This isn’t really an issue with All Stars, but not nearly all sneakers are one solid color. “Black” is a color, and “white” is a color, but a black shoe with white trim is very different from a white shoe with black trim. Thus, two distinct “colorways.”

    I’m fairly certain that the term pre-dated “sneaker culture,” and was used in textile descriptions much earlier.

    I agree about the slapdash construction. Chucks, like all good things, aren’t meant to last. Use them up, throw them out, get new ones to enjoy.

    never got the love for Chucks.. they aren’t very attractive looking shoes.. and offer no real support for your arch…

    I have flat feet, so the lack of arch support is actually more comfortable for me.

    As for the design’s attractiveness, we’ll have to agree to disagree.

    I have flat feet too (extremely so) and I feel the exact opposite way. If I walk around in a pair of shoes without support, my dogs are barkin’ at the end of the day. I have stayed away from Chucks for that reason, I would be walking with my feet turned in all day.

    Yeah, I’m not much of a fan either. They just look “too old” for my taste (and I understand that’s part of the attraction for folks that really like them). My kids love them, so I’m still doing my part financially to keep them around.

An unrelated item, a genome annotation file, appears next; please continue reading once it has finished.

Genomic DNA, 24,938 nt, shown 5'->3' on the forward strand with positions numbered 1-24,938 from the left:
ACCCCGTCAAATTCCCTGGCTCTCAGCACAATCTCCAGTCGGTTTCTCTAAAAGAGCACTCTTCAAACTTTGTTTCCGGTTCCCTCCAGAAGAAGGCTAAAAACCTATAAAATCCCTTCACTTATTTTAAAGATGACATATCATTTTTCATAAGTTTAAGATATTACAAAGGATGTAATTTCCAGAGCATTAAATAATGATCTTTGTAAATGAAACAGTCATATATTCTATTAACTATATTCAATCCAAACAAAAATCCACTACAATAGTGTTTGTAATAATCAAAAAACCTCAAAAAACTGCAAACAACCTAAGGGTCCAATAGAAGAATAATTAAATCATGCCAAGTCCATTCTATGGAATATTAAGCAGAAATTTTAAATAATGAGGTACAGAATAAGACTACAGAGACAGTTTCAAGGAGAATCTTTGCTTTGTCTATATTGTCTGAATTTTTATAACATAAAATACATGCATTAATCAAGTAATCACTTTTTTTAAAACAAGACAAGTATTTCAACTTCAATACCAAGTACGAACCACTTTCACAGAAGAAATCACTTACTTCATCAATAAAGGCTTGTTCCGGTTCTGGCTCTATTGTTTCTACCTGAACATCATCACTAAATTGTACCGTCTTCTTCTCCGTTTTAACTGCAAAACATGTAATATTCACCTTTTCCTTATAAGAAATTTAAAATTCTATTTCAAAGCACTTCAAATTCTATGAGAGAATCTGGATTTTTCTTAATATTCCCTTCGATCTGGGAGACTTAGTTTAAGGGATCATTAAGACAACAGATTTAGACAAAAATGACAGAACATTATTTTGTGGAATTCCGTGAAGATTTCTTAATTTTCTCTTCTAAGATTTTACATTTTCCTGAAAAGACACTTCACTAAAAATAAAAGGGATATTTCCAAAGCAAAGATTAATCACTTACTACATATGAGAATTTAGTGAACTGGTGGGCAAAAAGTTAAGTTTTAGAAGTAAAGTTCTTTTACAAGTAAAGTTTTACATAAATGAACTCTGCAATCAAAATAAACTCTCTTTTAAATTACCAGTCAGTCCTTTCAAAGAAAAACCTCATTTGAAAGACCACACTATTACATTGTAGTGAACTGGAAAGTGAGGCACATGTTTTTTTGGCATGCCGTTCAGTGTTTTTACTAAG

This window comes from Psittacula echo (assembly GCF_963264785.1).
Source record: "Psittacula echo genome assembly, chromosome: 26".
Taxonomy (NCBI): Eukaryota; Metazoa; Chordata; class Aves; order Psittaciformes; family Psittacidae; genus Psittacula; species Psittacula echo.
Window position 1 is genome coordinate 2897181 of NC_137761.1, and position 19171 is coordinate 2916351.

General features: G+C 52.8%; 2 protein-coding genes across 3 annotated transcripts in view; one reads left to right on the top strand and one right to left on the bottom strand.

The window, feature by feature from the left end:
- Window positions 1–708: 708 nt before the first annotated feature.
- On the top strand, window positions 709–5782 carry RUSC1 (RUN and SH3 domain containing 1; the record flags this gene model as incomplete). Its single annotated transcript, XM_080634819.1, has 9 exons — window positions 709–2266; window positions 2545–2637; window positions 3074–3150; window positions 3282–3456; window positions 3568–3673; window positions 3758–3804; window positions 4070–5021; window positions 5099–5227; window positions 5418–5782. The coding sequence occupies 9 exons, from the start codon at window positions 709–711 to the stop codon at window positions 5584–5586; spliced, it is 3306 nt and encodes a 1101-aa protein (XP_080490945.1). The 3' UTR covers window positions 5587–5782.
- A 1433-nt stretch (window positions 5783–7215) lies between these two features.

I have wide feet, so the little loop on the tongue is important to me when lacing up a new pair of shoes. If I don’t incorporate the loop with the laces, the tongue will slide to one side within minutes. Not only does it look bad, it’s uncomfortable.

    I once tried to wear a pair of Chucks, but they just didn’t look right on me. I even went so far as to buy a pair of Chucks when they “updated” the design (about 10 years ago). Those just looked awful, so I donated them. Some people just aren’t meant to wear them.

    baseball article in the NFL section

    Someone in the band Mastodon wore a Dodgers uni to the Grammys last nigt (from Wayne Koehler). …

    Will probably never happen, but I’d like to see the Falcons go back to the Bartkowski era look consisting of the red helmet, red jersey with gray numerals & gray pants.

    That was a good look, but I’m enamored of the uniform that came immediately before, with the white pants, and black numerals on the road jersey.

    Totally agree. I loved the clean, sharp look of the 1970s Falcons with the White pants and numerals. I always saw the Silver/Grey pants and numerals as dingy. PLUS, they were adopted a year AFTER University of Georgia did so. My thinking was – What’s the Point? And please, NO White facemasks. Rarely does it ever look good.

    I suspect that many people would prefer not to have more black jerseys, but I’d like to see them go to the late-1960s style, only with the current shade of red, and a white facemask.

    Also, it’d be nice to see the falcon logo superimposed over the sleeve stripe pattern, like they had in the late ’80s. Maybe a similarly-styled red jersey could be the alternate.

    And perhaps I should work on my art skills…